Russia’s plan to sabotage the U.S. energy industry

Although the Corona Virus flue crisis as dominated the news and helped to melt down the stock markets, another story has also contributed to the financial woes. Analysts credited much of the Dow Jones 2,000 point melt down a couple of days ago to the oil price situation. The disagreement between Russia and Saudi Arabia over oil production comes down to supply and prices.

The Russians want to flood the oil market for the time being which would put the bite on U.S. oil shale producers. The U.S. producers are dependent upon at least a $50 to $55 per barrel price to remain profitable. Numbers below that result in losses which will make it harder for U.S. producers to maintain their debt structure. A massive financial failure in the U.S. petroleum industry would jeopardize our energy independence. It could also send shock waves through the U.S. banking and financial systems.

Once more “Mother Russia” is out to get us. Now that Putin has been declared the ruler of Russia, virtually for life, it seems that he is feeling his oats with his feeble economy that is smaller than the size of Italy.

It is interesting to note the timing of this. If Trump really is “Putin’s man,” why would he want to start an economic disruption in the United States during an election year? If Putin has so much invested in Trump, why his doing this?

The answer is there was, nor as there any Russian collusion that is credible. Who knows who Putin wanted to be the president of The United States? If I were he, I would have preferred Hillary because she is both corrupt and incompetent. Nevertheless, Russia’s current policies don’t look to be tilted toward the Trump administration. In fact, it is quite the opposite.

The Russians are desperate to keep from going belly up. Their “comfort zone” is about $70 but they’ll take what they can get. Our domestic shale production cost includes original drilling cost amortized over the lifetime of the well; that is money already spent. Current break even prices vary from well to well and state to state, probably ranges from $25 to $90.

For an expert analysis divorced from media hype:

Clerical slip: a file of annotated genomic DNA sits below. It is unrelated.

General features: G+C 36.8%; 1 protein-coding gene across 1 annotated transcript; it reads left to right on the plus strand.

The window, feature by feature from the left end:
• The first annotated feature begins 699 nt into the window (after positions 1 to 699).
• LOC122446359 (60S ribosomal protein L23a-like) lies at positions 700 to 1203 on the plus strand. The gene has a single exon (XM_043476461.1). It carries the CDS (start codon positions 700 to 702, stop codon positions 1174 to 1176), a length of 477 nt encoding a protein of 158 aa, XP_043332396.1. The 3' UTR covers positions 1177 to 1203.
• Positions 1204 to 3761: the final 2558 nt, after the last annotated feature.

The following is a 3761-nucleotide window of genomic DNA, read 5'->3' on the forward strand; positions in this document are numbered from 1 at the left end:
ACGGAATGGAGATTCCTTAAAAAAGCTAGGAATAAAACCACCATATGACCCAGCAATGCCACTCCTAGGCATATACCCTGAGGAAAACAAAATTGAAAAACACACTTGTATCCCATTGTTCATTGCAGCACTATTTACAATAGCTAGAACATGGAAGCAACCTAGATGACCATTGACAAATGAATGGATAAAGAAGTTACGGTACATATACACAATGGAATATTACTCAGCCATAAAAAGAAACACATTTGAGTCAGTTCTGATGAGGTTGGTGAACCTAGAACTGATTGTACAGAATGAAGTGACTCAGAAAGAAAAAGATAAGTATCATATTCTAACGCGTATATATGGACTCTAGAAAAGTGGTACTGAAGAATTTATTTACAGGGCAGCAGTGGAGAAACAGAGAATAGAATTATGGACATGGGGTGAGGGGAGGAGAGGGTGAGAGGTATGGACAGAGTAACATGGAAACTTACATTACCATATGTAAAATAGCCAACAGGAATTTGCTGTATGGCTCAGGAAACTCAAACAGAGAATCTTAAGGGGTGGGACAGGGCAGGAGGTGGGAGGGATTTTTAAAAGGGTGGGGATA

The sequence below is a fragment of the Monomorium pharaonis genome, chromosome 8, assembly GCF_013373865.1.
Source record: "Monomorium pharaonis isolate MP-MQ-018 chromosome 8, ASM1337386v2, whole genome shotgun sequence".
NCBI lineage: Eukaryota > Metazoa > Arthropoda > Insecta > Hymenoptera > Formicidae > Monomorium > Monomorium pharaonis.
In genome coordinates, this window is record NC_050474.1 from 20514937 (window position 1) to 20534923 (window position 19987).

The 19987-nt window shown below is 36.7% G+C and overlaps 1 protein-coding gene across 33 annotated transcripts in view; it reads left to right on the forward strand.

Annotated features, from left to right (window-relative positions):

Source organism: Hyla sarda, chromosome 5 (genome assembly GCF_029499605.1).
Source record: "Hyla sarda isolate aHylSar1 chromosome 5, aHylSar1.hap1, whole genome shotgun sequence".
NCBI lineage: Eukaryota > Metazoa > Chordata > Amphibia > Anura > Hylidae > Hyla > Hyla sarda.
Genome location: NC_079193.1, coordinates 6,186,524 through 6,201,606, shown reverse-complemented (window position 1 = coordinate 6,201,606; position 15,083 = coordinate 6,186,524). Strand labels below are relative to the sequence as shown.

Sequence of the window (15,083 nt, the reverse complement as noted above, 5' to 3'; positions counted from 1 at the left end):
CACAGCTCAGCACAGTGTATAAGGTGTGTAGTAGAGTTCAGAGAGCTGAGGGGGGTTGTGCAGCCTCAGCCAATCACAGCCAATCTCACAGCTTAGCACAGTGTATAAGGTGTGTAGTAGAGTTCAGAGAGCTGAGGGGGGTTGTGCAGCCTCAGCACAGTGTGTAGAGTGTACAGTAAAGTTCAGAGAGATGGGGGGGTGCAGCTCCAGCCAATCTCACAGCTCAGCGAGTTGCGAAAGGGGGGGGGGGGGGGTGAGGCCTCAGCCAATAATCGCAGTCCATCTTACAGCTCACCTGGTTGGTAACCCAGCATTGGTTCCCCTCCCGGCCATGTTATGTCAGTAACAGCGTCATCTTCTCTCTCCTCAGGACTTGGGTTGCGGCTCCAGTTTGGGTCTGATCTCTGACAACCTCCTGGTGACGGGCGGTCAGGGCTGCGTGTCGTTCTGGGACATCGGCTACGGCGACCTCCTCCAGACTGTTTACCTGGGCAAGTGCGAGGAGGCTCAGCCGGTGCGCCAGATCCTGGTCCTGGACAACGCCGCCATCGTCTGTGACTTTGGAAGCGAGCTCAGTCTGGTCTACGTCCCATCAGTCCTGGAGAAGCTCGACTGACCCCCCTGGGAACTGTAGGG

There was a hilarious day-long window where the Russian propaganda machine seized control of the narrative and fooled a host of financial reporters into proclaiming that Russia was going to war with the U.S. shale industry. It is difficult to delineate just how incredulous such a claim is since U.S. shale output has a lower production cost than Russian crude, but hey, people fall for propaganda allll the time.

OPEC tried this stunt 6 years ago, they assumed our frackers needed at least 80 dollars a barrel to be profitable.

When they were still making money at 38 dollars a barrel OPEC abandoned the scheme; it was only hurting themselves.

Our oil industry is market driven and privately owned, most OPEC nations are government owned and depend almost entirely on oil revenue; the cheap barrel price crushes them faster than it hurts us.

This gimmick worked in the 80’s but that was before the OPEC nations adjusted their spending levels to 100 dollar a barrel crude; they simply cannot afford to keep the price in the basement for very long today.

Russia will find this out as well :wink:

I’m not so sure it’s that high; their soverign Fund was only worth about $30 billion in 2014. Today it’s ~$140 billion. The depreciation of the ruble actually helped their companies expand production while everyone else was cutting back.

I don’t think they can force the American shale market out, and certainly I don’t think they can sustain “$25 per a barrel for 10 years”, but they may be capable of making the Saudis bleed a bit.

No one has ever accused Putin of being a smart business man. If he had allowed his country to be “normal” and a part of the world community instead of trying to turn it into “the Junior Soviet Union” he might have become more influential the good way.

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Heh, "Let’s you and him fight… "